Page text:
Arguably the most famous dolphin in America, Winter became a cause célèbre as a little pup in 2005 when she was rescued from a crab trap that cost her her tail.

She made her film debut in 2011 in the critical and box-office hit Dolphin Tale, which recounted her rescue and rehab at Florida's Clearwater Marine Aquarium (CMA), where she was fitted with a prosthetic tail.

Today, Winter is a bona fide superstar, the most popular attraction at the CMA, which draws upward of a million visitors a year, and she's seen as an inspiration by thousands of children who have suffered the loss of a limb. (Surfer Bethany Hamilton, whose left arm was bitten off by a shark, makes a cameo appearance in the film, while the extras include scores of other amputees, some fitted with artificial limbs.)

This weekend, Winter is bound to make more headlines with the release of the sequel, Dolphin Tale 2.

Charming, emotionally resonant, yet nowhere as fresh and dramatic as its predecessor, Dolphin Tale 2 reunites director Charles Martin Smith with most of the same - human and animal - cast, including audience favorite Rufus, the most willful, nosy, and pushy pelican you're likely to meet.

The film introduces two lovely newcomers, ingenue dolphin thesps Mandy and Hope.

Also based on Winter's real life, Dolphin Tale 2 opens with the death of her elderly adoptive mother, Panama.

Winter falls into a deep depression in the weeks that follow, a despair that also affects her closest human friends, teenage CMA volunteers Sawyer Nelson (Nathan Gamble) and Hazel Haskett (Cozi Zuehlsdorff), whose father, Dr. Clay Haskett (Harry Connick Jr.), founded the aquarium with the support of his gruff dad, Reed (Kris Kristofferson).

Panama's death provides the film's dramatic tension. Since by law dolphins in captivity must always live with a companion, Clay is told that Winter may be taken away and paired up with a female dolphin at another facility.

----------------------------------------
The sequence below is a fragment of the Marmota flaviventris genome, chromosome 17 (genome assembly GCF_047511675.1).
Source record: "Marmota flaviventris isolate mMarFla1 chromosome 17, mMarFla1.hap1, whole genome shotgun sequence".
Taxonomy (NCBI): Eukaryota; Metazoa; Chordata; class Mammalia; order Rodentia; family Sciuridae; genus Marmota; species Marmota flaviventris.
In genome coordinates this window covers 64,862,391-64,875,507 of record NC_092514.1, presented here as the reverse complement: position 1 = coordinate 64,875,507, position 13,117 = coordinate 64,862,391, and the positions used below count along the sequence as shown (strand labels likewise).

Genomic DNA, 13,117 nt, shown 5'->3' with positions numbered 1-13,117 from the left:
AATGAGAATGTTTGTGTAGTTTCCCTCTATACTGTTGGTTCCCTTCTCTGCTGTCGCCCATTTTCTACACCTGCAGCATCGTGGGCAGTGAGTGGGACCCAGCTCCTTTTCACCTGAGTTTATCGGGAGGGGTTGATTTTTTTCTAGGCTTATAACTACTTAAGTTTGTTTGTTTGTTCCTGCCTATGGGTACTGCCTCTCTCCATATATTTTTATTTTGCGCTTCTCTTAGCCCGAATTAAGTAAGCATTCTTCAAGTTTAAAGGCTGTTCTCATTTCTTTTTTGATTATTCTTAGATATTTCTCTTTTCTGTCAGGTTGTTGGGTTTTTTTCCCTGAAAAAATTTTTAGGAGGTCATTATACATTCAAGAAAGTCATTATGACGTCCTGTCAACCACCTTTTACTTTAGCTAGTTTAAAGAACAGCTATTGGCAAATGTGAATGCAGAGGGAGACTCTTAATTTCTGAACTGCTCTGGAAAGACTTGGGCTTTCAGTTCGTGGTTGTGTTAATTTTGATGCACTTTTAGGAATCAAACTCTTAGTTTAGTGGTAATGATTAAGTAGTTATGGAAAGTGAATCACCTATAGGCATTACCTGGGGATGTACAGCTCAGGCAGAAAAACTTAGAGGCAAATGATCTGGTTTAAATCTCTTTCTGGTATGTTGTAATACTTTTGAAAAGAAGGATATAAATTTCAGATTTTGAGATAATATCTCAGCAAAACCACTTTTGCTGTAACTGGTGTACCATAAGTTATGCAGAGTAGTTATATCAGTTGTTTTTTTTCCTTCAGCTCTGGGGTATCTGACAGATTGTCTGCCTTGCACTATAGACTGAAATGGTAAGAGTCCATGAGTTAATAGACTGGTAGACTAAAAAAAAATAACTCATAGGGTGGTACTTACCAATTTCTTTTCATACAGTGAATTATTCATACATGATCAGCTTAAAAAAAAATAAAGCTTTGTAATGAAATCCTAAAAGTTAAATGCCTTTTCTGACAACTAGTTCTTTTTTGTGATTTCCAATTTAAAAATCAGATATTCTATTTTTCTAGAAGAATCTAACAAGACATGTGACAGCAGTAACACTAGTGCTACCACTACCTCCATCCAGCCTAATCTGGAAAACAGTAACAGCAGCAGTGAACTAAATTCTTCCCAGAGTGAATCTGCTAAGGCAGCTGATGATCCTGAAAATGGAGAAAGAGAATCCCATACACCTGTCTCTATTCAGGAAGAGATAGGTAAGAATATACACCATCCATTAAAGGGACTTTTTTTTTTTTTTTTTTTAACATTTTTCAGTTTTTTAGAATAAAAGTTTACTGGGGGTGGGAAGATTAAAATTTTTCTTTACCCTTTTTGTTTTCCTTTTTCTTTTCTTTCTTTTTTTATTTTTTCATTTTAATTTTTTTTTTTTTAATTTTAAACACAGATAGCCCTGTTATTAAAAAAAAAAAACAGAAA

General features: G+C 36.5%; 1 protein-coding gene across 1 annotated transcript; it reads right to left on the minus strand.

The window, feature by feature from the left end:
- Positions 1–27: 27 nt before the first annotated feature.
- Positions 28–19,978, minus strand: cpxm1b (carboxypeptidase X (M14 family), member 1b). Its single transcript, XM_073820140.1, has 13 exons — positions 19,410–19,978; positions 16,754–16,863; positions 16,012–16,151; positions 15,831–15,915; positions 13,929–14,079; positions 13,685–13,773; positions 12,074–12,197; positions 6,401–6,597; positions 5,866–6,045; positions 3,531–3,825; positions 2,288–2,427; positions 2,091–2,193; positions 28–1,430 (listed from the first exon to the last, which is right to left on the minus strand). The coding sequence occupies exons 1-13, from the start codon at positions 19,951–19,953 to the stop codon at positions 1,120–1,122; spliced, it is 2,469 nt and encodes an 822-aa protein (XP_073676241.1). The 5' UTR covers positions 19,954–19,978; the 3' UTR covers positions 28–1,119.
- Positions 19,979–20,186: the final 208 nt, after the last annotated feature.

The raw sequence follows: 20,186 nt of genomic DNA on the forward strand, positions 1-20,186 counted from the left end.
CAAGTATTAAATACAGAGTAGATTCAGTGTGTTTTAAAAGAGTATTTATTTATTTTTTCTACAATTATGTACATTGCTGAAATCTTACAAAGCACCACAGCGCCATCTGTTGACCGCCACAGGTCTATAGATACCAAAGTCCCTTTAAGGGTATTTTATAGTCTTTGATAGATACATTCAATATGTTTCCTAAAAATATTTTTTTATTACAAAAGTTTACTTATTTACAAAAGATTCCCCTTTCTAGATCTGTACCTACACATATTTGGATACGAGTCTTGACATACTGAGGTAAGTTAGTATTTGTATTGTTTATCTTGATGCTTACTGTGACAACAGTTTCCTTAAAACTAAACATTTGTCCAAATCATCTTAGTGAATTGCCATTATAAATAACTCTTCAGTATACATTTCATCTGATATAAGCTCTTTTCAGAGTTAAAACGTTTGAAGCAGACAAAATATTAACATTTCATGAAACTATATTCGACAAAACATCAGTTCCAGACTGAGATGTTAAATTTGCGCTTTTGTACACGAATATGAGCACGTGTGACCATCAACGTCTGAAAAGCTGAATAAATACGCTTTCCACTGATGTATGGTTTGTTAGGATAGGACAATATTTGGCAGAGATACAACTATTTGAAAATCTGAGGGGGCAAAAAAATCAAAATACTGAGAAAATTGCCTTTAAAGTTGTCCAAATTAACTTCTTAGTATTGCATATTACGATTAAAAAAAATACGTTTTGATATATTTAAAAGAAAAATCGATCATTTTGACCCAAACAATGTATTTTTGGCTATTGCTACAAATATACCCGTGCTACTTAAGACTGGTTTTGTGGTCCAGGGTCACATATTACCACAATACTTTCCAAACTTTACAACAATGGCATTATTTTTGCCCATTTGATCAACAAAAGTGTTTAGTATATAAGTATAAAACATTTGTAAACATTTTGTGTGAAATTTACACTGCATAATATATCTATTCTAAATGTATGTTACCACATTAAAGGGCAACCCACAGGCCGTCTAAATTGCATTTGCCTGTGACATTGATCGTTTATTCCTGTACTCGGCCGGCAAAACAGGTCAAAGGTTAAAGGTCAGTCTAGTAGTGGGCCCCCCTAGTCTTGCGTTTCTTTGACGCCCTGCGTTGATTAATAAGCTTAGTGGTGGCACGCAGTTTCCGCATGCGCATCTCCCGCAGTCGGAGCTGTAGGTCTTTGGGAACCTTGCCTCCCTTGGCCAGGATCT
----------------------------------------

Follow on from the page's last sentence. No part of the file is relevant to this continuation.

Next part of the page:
Dolphin Tale 2 also develops several cute subplots involving the rescue of a beached and severely sunburned female dolphin (Mandy) and the unlikely (and platonic) love story between Rufus and newly rescued sea turtle Mavis.

Hope - figurative and literal - enters the picture when a very young female bottlenose dolphin pup is rescued. Named Hope, she becomes the top candidate to live with Winter. Will the two dolphins get along?

The Dolphin Tale movies make for a sweet companion to important documentaries such as The Cove and Blackfish that expose the cruelties faced by marine mammals in captivity.

After all, CMA is not an amusement park. Its mission, as Clay repeatedly tells the audience, is to "rescue, rehab, and release" the animals it takes in. All are released, except the few such as Winter and Hope that are ill-equipped to survive in the wild.

Children will revel in Dolphin Tale 2 with its rapturous, lovingly filmed sequences of dolphins playing, swimming, and generally frolicking about with each other and with their human friends.

Yet, despite its stunning underwater photography, its great ensemble cast, and its good heart, Dolphin Tale 2 falters when it comes to drama.

The grown-ups are likely to doze off.

Dolphin Tale 2 **1/2 (out of four stars)

Directed by Charles Martin Smith. With Nathan Gamble, Ashley Judd, Morgan Freeman, Harry Connick Jr., Kris Kristofferson, Carlos Gómez. Distributed by Warner Bros.

Running time: 1 hour, 47 mins.

Parent's guide: PG (mild action sequences, one intense scene of animals in peril).

Playing at: Area theaters.